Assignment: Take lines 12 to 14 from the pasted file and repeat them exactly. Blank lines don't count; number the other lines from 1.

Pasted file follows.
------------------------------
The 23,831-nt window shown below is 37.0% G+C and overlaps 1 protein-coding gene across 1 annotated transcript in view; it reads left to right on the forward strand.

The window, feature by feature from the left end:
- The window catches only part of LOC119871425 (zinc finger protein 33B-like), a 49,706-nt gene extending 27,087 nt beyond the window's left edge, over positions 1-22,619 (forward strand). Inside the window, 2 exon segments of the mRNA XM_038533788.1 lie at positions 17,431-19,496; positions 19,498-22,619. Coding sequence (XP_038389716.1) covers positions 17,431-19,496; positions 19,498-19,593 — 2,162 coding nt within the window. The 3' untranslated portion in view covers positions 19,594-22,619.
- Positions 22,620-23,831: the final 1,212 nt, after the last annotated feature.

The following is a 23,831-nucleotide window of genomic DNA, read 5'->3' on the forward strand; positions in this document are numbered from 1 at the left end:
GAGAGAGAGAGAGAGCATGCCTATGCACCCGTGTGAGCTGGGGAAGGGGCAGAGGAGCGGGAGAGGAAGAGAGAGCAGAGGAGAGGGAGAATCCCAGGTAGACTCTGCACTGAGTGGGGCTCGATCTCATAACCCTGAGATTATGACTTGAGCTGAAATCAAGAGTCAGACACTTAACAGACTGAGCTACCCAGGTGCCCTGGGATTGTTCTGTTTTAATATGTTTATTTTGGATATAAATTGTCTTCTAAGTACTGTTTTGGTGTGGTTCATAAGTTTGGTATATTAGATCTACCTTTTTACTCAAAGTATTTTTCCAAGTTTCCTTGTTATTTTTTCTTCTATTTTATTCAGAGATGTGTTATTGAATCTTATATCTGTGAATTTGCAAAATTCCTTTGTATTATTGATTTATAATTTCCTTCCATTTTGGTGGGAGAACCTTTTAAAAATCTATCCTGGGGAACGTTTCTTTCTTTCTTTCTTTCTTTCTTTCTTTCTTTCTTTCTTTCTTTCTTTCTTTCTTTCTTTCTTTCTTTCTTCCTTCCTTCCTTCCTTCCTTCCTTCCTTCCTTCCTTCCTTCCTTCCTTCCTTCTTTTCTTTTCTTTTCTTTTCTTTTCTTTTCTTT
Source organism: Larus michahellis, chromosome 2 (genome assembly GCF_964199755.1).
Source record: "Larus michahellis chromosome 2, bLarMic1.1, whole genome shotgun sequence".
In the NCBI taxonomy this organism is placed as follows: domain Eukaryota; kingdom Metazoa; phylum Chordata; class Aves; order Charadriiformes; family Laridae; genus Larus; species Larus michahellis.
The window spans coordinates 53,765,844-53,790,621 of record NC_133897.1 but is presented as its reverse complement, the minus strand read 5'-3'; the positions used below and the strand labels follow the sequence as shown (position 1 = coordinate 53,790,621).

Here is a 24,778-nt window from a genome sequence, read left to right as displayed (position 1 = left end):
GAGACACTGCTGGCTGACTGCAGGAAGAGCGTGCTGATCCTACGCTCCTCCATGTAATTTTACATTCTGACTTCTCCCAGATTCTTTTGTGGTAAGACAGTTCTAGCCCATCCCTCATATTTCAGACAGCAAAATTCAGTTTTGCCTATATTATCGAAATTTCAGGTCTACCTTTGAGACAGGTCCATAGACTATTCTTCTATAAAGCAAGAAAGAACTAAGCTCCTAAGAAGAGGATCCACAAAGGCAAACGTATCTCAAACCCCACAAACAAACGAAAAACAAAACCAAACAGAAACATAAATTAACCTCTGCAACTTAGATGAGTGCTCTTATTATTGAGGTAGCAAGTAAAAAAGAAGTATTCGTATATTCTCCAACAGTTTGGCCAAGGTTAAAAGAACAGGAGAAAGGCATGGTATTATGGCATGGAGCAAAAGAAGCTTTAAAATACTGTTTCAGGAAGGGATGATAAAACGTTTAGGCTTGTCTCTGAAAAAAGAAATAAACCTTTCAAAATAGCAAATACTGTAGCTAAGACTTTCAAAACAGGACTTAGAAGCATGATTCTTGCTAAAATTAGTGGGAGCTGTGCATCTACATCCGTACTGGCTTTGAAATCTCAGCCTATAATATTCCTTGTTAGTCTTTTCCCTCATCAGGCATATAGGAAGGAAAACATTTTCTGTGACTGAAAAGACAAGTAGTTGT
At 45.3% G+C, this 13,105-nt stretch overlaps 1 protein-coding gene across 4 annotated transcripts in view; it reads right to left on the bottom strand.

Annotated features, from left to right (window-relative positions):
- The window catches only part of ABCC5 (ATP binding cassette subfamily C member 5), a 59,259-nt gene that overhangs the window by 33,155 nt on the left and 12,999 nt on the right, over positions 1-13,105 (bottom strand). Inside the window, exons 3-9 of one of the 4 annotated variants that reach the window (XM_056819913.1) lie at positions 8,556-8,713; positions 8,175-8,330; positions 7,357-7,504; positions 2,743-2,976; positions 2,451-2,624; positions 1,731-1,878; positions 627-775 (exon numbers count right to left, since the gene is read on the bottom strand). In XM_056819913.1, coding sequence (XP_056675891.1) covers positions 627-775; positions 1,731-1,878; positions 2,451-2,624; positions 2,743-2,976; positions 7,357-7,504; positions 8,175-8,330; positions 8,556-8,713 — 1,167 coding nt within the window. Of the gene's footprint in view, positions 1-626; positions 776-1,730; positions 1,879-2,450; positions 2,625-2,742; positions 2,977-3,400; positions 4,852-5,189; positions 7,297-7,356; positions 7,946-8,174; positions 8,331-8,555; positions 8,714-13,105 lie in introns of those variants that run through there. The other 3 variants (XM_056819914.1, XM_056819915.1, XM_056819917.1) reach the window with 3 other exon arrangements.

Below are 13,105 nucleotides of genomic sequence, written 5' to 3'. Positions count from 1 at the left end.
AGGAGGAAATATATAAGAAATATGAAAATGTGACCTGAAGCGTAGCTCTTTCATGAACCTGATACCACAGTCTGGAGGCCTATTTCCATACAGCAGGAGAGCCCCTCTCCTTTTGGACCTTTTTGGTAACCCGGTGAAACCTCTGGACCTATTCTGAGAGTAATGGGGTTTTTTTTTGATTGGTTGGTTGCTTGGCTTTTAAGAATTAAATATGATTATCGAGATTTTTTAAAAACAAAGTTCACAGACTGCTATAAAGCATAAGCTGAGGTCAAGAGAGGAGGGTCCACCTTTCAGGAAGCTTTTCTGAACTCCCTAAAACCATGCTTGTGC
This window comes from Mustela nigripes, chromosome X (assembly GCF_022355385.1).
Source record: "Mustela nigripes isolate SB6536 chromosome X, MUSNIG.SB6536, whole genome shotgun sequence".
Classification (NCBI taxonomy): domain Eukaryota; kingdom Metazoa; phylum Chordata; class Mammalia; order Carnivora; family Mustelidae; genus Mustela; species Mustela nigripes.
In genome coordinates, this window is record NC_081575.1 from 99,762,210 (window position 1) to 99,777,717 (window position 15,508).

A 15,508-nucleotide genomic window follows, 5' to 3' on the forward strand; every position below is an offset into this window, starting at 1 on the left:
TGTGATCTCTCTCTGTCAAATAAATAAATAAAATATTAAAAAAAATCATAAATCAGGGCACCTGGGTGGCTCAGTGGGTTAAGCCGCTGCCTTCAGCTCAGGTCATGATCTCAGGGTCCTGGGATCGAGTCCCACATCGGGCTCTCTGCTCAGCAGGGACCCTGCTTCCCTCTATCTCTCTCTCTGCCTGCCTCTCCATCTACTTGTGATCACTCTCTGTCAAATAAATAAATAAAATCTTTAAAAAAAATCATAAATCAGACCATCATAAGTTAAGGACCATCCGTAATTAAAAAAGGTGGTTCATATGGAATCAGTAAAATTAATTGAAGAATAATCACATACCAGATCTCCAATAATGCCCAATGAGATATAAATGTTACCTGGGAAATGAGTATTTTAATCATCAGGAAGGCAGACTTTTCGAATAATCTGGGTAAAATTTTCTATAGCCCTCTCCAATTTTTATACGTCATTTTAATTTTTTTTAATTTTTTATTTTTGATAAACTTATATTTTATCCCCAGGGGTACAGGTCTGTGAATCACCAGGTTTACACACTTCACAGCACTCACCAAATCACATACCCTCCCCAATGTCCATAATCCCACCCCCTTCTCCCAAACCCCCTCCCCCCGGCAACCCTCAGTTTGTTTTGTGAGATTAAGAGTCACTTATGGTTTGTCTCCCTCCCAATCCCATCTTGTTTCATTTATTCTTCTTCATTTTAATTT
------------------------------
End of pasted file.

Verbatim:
GAGACACTGCTGGCTGACTGCAGGAAGAGCGTGCTGATCCTACGCTCCTCCATGTAATTTTACATTCTGACTTCTCCCAGATTCTTTTGTGGTAAGACAGTTCTAGCCCATCCCTCATATTTCAGACAGCAAAATTCAGTTTTGCCTATATTATCGAAATTTCAGGTCTACCTTTGAGACAGGTCCATAGACTATTCTTCTATAAAGCAAGAAAGAACTAAGCTCCTAAGAAGAGGATCCACAAAGGCAAACGTATCTCAAACCCCACAAACAAACGAAAAACAAAACCAAACAGAAACATAAATTAACCTCTGCAACTTAGATGAGTGCTCTTATTATTGAGGTAGCAAGTAAAAAAGAAGTATTCGTATATTCTCCAACAGTTTGGCCAAGGTTAAAAGAACAGGAGAAAGGCATGGTATTATGGCATGGAGCAAAAGAAGCTTTAAAATACTGTTTCAGGAAGGGATGATAAAACGTTTAGGCTTGTCTCTGAAAAAAGAAATAAACCTTTCAAAATAGCAAATACTGTAGCTAAGACTTTCAAAACAGGACTTAGAAGCATGATTCTTGCTAAAATTAGTGGGAGCTGTGCATCTACATCCGTACTGGCTTTGAAATCTCAGCCTATAATATTCCTTGTTAGTCTTTTCCCTCATCAGGCATATAGGAAGGAAAACATTTTCTGTGACTGAAAAGACAAGTAGTTGT
At 45.3% G+C, this 13,105-nt stretch overlaps 1 protein-coding gene across 4 annotated transcripts in view; it reads right to left on the bottom strand.

Annotated features, from left to right (window-relative positions):